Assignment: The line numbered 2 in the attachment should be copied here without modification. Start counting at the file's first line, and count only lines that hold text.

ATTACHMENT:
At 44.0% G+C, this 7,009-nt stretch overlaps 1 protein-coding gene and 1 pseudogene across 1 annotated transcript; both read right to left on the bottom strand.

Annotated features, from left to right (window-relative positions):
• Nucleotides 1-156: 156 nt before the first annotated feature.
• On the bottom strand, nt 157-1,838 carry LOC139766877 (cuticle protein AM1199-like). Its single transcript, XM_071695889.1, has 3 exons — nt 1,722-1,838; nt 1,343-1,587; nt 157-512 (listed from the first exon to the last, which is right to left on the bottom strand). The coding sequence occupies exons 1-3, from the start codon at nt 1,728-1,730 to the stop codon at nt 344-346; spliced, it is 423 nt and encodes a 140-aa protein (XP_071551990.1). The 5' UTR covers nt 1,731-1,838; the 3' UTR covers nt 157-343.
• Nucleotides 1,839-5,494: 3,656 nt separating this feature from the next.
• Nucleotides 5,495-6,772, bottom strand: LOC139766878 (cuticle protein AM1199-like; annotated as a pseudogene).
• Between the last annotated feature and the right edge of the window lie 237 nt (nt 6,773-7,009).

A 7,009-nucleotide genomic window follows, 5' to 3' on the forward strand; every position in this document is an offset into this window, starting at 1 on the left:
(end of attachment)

Annotated features, from left to right (window-relative positions):